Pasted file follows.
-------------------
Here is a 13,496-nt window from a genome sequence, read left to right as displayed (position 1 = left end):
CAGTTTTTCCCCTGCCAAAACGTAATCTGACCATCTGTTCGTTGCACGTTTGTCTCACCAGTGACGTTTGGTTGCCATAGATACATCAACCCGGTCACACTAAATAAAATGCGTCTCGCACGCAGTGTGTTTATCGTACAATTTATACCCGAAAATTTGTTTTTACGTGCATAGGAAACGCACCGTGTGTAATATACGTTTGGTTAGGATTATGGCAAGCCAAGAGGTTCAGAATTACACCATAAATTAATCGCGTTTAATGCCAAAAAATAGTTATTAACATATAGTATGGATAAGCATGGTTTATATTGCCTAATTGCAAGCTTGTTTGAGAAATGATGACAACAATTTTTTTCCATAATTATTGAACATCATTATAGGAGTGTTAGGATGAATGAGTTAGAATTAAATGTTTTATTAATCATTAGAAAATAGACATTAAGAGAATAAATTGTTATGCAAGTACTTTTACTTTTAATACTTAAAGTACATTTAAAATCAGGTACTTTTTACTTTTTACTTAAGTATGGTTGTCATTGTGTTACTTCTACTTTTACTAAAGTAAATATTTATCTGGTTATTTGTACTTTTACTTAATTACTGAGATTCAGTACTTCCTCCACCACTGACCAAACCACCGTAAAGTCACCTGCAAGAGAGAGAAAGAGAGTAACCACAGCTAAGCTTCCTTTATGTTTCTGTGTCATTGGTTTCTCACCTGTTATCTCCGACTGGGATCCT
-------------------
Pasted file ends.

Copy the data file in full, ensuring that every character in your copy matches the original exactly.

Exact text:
Here is a 13,496-nt window from a genome sequence, read left to right as displayed (position 1 = left end):
CAGTTTTTCCCCTGCCAAAACGTAATCTGACCATCTGTTCGTTGCACGTTTGTCTCACCAGTGACGTTTGGTTGCCATAGATACATCAACCCGGTCACACTAAATAAAATGCGTCTCGCACGCAGTGTGTTTATCGTACAATTTATACCCGAAAATTTGTTTTTACGTGCATAGGAAACGCACCGTGTGTAATATACGTTTGGTTAGGATTATGGCAAGCCAAGAGGTTCAGAATTACACCATAAATTAATCGCGTTTAATGCCAAAAAATAGTTATTAACATATAGTATGGATAAGCATGGTTTATATTGCCTAATTGCAAGCTTGTTTGAGAAATGATGACAACAATTTTTTTCCATAATTATTGAACATCATTATAGGAGTGTTAGGATGAATGAGTTAGAATTAAATGTTTTATTAATCATTAGAAAATAGACATTAAGAGAATAAATTGTTATGCAAGTACTTTTACTTTTAATACTTAAAGTACATTTAAAATCAGGTACTTTTTACTTTTTACTTAAGTATGGTTGTCATTGTGTTACTTCTACTTTTACTAAAGTAAATATTTATCTGGTTATTTGTACTTTTACTTAATTACTGAGATTCAGTACTTCCTCCACCACTGACCAAACCACCGTAAAGTCACCTGCAAGAGAGAGAAAGAGAGTAACCACAGCTAAGCTTCCTTTATGTTTCTGTGTCATTGGTTTCTCACCTGTTATCTCCGACTGGGATCCT